I saw this in my film appreciation class in high school in 1974. I had never seen it anywhere until it was shown at my local library recently. There were only three other people there. We agreed the usual attendees missed a rare opportunities. The film was shown on an ancient bell and Howell projector and the quality was terrible but we hung in there. I don't think anyone couldn't relate to the characters, even if you never were in any trouble or pregnant as a teen. You could just feel the conflict. Certainly not a feel good film but you really wanted everything to be okay. I don't know how this worked but the acting was more than a little wooden but you believed it.
Nobody Waved Good-bye
Nobody Waved Good-bye
Keywords: juvenile delinquent
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18 year-old Peter lives with his parents in a middle-class Toronto suburb and rebels constantly against their imposed middle-class goals and conventions and the materialist values they represent. He constantly mocks and belittles his family with his only real ally being his girlfriend Julie. Peter's relationship with his parents reaches its boiling point when he borrows his father's new car without permission and is left by him to spend the night in jail after Peter is arrested for reckless driving. Peter runs away from home and moves into a rooming house, and eventually gets a shady job as a parking attendant. His relationship with Julie becomes exponentially more complicated and he finally realizes that being alone in the real world is much harder than he ever imagined.
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A film for everyone
moving film i deeply related to
I saw this film in late 1970 or early 1971. i didn't realize it was from 1964, i thought it was new. It was shown at my university, i am not even sure why i went to see it. I was 21 at the time. I'd been through a very rough time with my parents when i was underage, including my dad putting me in juvenile hall when i was 15, then probation and a foster home. When i saw this film, i was going through a break up with a really nice guy. I had done things to destroy the relationship, rejecting him, trying to be 'uncommitted,' and then when he moved on, i felt very sorry and regretful. the last time i saw him, we were in my car and i dropped him off at a freeway onramp in the rain, him carrying his guitar, and i drove off into the rain, it was night time. Soon after that i saw this movie. And then i wrote a song about the break up of my relationship which i called Nobody Waved Good-bye, which is the chorus. It's loosely based on the movie. I actually do not remember much about the movie, except there was rain and parting and sadness and youth. i would love to see it again. That's why i just googled it. The movie had a deep and lasting effect on me, the characters were very real, the issues were real. Now i need to find how to see this movie again. btw, my then boyfriend left me for another girl who he married and they are still together to this day, happy with kids and grandkids, we are now Facebook friends.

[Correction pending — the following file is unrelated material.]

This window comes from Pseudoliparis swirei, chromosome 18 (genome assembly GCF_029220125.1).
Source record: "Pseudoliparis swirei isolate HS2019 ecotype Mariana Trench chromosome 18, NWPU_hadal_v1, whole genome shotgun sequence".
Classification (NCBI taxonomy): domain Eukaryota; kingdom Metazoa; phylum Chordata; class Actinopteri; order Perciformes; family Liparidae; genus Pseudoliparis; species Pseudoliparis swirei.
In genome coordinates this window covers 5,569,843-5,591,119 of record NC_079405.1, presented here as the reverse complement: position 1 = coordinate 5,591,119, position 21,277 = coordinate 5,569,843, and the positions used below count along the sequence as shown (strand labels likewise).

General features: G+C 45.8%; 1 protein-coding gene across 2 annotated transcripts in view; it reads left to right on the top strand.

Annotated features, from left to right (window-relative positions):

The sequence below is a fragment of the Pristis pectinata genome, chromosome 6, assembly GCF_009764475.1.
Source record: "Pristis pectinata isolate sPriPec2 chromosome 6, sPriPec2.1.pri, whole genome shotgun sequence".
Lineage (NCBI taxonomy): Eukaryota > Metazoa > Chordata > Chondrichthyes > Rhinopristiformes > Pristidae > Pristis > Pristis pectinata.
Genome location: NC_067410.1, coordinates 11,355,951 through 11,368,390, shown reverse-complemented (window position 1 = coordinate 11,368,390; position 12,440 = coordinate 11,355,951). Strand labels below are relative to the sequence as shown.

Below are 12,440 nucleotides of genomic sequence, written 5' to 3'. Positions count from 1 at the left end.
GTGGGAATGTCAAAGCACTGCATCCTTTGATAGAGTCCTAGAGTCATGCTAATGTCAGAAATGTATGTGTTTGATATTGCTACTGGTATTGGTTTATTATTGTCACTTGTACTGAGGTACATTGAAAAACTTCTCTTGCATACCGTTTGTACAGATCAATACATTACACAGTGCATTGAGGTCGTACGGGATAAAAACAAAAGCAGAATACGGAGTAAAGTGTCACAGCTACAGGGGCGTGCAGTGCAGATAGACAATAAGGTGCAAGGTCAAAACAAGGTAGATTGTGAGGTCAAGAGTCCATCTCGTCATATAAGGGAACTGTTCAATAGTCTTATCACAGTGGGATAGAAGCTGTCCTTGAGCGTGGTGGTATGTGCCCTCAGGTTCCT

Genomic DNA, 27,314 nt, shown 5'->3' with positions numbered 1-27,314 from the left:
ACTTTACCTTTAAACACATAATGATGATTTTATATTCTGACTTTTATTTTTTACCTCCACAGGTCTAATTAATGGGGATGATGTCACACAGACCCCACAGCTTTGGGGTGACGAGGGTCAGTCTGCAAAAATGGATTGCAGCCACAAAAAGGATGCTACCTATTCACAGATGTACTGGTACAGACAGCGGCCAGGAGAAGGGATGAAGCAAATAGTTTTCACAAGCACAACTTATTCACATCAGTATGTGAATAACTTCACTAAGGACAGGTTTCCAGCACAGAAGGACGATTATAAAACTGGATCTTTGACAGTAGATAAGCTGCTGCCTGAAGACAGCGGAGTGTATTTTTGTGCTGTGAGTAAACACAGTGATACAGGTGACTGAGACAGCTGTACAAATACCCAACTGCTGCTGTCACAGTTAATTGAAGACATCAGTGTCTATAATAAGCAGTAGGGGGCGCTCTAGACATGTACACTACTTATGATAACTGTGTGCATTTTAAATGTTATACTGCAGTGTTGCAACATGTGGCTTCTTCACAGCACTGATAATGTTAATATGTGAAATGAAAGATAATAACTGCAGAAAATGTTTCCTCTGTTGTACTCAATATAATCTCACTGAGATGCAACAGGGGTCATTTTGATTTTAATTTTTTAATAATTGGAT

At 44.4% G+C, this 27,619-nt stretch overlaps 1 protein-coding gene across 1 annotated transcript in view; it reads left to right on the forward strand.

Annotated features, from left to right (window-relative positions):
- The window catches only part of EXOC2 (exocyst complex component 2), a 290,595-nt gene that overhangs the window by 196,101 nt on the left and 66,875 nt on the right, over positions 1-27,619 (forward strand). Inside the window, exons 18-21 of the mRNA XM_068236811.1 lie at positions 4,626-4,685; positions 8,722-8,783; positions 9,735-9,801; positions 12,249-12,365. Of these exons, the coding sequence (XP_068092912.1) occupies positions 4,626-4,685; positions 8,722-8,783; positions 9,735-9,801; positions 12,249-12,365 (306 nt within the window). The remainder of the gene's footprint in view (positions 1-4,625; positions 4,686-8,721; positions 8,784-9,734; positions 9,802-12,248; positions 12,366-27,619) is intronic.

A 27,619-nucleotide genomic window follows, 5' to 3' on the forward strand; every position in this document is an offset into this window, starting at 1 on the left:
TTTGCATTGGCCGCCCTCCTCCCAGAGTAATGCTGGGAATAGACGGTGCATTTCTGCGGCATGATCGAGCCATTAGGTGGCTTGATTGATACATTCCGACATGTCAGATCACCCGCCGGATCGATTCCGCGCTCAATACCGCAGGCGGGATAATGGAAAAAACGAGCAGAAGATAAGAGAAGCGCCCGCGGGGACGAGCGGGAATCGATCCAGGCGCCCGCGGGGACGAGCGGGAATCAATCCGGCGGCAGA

Nobody watches the film
This is now undoubtedly the oldest feature length Canadian film I've seen- Canadian film didn't really get rolling until the 1970s, with Going' Down the Road and Mon oncle Antoine, which is why this is the oldest non-documentary on the Top 10 Canadian Films of All Time when TIFF started the list in 1984. It dropped off the list quickly, with one critic saying it hasn't aged well. Indeed, it's gotten few votes on IMDb and fewer reviews, but it is available to see for free on the National Film Board's website.
At first I could see where the comment about it being aged comes into play; it starts out feeling like something more out of a '50s public service ad than the '60s, with the straight-laced square father and the not-really rebellious son, neither of whom act spectacularly well. His "rebellion" against materialism feels old, tired and disingenuous. Things start getting a little more interesting when the son is arrested, and more troubles with the law start. There's a nice, artistic little sequence where he and his girlfriend sing Show Me the Way to Go Home- over 10 years before the great scene in Jaws. What I particularly liked was the lead's argument with the French Canadian about individuality and identity- that feels significant and pretty Canadian. An interesting film, and a curiosity to the Canadian film buff.